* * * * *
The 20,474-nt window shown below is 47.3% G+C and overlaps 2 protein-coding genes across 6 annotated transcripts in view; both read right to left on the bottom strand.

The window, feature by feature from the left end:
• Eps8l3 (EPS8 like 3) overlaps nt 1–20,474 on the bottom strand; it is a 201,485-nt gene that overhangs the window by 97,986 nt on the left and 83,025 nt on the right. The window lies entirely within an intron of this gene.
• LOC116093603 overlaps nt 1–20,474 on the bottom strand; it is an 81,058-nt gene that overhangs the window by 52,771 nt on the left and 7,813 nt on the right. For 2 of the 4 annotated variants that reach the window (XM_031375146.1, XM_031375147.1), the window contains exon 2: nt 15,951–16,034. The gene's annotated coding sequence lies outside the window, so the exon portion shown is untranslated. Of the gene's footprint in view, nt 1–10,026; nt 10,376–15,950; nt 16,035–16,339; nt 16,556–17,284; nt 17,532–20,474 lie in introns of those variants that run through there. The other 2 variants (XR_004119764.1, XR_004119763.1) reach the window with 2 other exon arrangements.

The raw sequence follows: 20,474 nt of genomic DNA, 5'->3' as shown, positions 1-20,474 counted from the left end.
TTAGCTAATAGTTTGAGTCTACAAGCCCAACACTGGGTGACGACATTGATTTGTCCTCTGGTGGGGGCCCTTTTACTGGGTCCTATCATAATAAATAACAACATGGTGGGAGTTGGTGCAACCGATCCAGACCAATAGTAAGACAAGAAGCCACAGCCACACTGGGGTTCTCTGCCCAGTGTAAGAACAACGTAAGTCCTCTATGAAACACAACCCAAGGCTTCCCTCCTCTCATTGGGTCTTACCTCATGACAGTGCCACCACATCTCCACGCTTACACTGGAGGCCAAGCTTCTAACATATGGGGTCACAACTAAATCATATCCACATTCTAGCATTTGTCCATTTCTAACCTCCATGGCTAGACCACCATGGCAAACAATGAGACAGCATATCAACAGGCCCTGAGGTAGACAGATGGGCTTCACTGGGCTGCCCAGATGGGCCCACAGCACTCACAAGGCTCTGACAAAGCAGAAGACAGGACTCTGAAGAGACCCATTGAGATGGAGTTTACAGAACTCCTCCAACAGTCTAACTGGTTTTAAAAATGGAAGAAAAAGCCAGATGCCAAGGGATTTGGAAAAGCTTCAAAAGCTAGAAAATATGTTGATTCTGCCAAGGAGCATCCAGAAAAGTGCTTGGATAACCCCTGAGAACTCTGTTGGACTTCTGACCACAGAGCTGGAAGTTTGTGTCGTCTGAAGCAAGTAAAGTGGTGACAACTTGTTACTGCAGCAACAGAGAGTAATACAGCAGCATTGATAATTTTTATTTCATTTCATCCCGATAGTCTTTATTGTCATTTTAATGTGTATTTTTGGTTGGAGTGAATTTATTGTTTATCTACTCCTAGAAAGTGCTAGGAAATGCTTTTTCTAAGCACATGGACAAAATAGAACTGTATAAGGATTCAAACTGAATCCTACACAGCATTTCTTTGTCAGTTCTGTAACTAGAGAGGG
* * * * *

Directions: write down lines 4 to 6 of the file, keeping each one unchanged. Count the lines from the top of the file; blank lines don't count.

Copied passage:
• LOC116093603 overlaps nt 1–20,474 on the bottom strand; it is an 81,058-nt gene that overhangs the window by 52,771 nt on the left and 7,813 nt on the right. For 2 of the 4 annotated variants that reach the window (XM_031375146.1, XM_031375147.1), the window contains exon 2: nt 15,951–16,034. The gene's annotated coding sequence lies outside the window, so the exon portion shown is untranslated. Of the gene's footprint in view, nt 1–10,026; nt 10,376–15,950; nt 16,035–16,339; nt 16,556–17,284; nt 17,532–20,474 lie in introns of those variants that run through there. The other 2 variants (XR_004119764.1, XR_004119763.1) reach the window with 2 other exon arrangements.

The raw sequence follows: 20,474 nt of genomic DNA, 5'->3' as shown, positions 1-20,474 counted from the left end.
TTAGCTAATAGTTTGAGTCTACAAGCCCAACACTGGGTGACGACATTGATTTGTCCTCTGGTGGGGGCCCTTTTACTGGGTCCTATCATAATAAATAACAACATGGTGGGAGTTGGTGCAACCGATCCAGACCAATAGTAAGACAAGAAGCCACAGCCACACTGGGGTTCTCTGCCCAGTGTAAGAACAACGTAAGTCCTCTATGAAACACAACCCAAGGCTTCCCTCCTCTCATTGGGTCTTACCTCATGACAGTGCCACCACATCTCCACGCTTACACTGGAGGCCAAGCTTCTAACATATGGGGTCACAACTAAATCATATCCACATTCTAGCATTTGTCCATTTCTAACCTCCATGGCTAGACCACCATGGCAAACAATGAGACAGCATATCAACAGGCCCTGAGGTAGACAGATGGGCTTCACTGGGCTGCCCAGATGGGCCCACAGCACTCACAAGGCTCTGACAAAGCAGAAGACAGGACTCTGAAGAGACCCATTGAGATGGAGTTTACAGAACTCCTCCAACAGTCTAACTGGTTTTAAAAATGGAAGAAAAAGCCAGATGCCAAGGGATTTGGAAAAGCTTCAAAAGCTAGAAAATATGTTGATTCTGCCAAGGAGCATCCAGAAAAGTGCTTGGATAACCCCTGAGAACTCTGTTGGACTTCTGACCACAGAGCTGGAAGTTTGTGTCGTCTGAAGCAAGTAAAGTGGTGACAACTTGTTACTGCAGCAACAGAGAGTAATACAGCAGCATTGATAATTTTTATTTCATTTCATCCCGATAGTCTTTATTGTCATTTTAATGTGTATTTTTGGTTGGAGTGAATTTATTGTTTATCTACTCCTAGAAAGTGCTAGGAAATGCTTTTTCTAAGCACATGGACAAAATAGAACTGTATAAGGATTCAAACTGAATCCTACACAGCATTTCTTTGTCAGTTCTGTAACTAGAGAGGG